From pv magazine Spain
At an event organized by Afry Management Consulting, the consequences of closing nuclear power plants in Spain were analyzed, and the potential deployment of solar and wind energy to compensate for the loss of capacity was discussed.
Currently, there are 60 GW of approved large-scale renewable projects, while the Spanish solar association UNEF has requested an upward revision of the country's energy strategy to enable the deployment of an additional 65 GW of PV capacity by 2030.
If the current deployment rate continues, it is projected that there will be 75 GW of installed capacity in 2030, surpassing the forecasts of the current energy strategy. Solar power is expected to exceed 50 GW, while wind power may not reach 40 GW due to approval process barriers.
In extreme scenarios modeled by Afry, the difference in solar revenue between a scenario of moderate renewables and high battery penetration and a scenario of high renewable penetration would be almost €40/MWh, with the latter dropping below €20/MWh from 2025.
The consultancy company highlights that there are many launched projects whose realization is uncertain and that the high renewable penetration scenario has less installed PV capacity in 2030 than the new objectives proposed for the energy strategy.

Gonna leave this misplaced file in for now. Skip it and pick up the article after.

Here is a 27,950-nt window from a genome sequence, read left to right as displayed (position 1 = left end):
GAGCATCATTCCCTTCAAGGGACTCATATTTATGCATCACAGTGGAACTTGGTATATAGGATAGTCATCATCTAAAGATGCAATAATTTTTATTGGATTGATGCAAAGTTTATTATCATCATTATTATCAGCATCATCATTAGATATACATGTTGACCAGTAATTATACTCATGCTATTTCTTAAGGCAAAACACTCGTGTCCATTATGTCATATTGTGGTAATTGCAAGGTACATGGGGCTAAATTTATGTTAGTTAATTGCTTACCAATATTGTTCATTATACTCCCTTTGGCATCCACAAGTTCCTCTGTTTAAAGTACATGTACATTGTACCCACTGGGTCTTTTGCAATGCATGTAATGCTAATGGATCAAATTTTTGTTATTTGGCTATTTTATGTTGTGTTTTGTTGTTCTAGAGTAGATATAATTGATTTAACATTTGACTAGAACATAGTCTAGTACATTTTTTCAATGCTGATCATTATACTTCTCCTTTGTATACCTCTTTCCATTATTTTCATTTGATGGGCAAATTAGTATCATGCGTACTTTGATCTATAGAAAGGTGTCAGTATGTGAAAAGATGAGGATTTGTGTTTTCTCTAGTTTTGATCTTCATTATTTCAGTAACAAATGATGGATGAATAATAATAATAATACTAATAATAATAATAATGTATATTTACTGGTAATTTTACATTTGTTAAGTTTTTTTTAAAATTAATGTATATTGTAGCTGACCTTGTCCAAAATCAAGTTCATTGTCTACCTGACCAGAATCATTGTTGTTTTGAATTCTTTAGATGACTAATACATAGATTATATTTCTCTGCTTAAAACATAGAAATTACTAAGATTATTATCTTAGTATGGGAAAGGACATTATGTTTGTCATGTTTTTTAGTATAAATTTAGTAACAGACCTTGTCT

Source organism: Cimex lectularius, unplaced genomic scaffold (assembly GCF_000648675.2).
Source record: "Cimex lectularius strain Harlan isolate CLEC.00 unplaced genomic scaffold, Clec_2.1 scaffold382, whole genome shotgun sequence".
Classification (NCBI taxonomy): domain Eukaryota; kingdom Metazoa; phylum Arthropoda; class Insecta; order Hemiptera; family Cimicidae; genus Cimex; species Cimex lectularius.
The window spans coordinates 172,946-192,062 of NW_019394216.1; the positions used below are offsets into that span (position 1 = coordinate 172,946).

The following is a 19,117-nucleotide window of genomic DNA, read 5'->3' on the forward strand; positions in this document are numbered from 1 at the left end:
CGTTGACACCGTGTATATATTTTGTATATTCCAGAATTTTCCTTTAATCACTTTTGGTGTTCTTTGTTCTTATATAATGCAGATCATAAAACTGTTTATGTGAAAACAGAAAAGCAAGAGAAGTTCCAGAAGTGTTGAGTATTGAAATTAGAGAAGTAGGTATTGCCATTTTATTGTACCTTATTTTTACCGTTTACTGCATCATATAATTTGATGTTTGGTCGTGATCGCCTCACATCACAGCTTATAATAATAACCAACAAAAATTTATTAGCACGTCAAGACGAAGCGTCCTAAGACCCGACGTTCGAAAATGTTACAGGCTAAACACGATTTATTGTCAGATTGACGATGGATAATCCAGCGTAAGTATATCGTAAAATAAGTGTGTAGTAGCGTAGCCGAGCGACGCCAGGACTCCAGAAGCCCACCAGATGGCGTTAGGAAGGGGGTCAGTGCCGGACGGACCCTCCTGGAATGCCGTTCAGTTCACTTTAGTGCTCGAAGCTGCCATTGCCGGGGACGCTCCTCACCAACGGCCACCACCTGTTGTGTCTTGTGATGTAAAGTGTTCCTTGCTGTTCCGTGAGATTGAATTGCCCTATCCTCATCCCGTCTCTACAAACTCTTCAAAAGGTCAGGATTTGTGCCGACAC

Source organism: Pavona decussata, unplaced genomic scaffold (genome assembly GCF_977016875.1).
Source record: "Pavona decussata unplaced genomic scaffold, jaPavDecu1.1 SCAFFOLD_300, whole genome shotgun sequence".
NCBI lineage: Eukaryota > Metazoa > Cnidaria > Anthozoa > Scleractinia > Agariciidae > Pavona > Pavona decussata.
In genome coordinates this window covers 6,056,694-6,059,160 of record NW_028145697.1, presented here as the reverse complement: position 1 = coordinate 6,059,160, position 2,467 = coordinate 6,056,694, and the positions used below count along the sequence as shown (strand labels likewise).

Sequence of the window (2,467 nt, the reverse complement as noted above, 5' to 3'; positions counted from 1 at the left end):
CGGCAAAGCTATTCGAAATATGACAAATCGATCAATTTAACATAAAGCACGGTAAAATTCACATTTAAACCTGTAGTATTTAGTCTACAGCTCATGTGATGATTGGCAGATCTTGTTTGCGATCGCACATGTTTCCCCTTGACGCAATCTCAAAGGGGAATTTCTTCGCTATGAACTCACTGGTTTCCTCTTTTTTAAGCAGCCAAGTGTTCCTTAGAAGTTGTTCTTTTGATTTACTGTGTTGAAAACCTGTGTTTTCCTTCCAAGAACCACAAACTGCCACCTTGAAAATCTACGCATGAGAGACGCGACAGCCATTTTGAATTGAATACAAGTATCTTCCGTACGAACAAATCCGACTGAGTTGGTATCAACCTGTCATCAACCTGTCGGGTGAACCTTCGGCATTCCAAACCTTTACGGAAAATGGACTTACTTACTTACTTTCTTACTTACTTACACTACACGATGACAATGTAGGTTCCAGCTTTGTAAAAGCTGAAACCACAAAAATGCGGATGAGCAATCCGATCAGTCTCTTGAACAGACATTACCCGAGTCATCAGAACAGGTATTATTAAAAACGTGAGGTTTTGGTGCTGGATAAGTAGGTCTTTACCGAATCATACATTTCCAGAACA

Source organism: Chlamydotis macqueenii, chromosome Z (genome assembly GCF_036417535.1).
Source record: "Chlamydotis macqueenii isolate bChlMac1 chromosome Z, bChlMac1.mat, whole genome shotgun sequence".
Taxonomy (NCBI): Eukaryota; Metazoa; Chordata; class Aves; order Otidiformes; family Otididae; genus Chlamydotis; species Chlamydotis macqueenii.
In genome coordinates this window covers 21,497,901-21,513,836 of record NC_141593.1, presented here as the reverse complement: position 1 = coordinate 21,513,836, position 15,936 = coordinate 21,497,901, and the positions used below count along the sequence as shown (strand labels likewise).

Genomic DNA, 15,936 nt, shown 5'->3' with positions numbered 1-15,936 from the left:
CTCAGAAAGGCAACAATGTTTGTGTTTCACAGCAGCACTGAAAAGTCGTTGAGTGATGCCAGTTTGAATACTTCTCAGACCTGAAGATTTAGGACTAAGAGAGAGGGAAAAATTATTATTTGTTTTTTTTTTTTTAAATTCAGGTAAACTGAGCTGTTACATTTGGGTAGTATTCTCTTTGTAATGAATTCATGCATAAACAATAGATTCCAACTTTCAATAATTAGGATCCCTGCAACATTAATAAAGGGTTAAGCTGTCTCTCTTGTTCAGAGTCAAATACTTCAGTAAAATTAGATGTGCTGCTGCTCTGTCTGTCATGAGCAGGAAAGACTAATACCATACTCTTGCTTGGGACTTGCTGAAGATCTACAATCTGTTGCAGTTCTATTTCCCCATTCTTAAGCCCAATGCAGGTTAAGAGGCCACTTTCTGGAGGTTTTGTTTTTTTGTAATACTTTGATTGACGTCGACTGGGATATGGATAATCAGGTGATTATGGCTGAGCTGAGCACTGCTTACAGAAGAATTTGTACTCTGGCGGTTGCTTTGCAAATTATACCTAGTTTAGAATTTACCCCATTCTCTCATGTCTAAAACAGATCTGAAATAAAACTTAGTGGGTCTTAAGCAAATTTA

Regarding storage, Afry suggests that up to 17 GW, including pumped hydro, would be profitable but would require incentives for installation. The consultancy foresees 3-4 GW of grid-connected electrolyzers by 2030 in a basic scenario.
As solar prices decline, revenue for producers decreases, making power purchase agreements (PPAs) unfeasible if retail prices fall below the levelized cost of energy (LCOE). Only the government would be willing to pay above-market prices in such a scenario.
The early closure of nuclear plants would increase reliance on gas combined cycle plants, leading to higher prices and more volatility. It raises the question of whether to prioritize greater renewable generation with higher emissions or delay nuclear shutdown to reduce emissions and slow down renewable deployment.
A study on the security of supply in the event of nuclear shutdown has also been deemed necessary.
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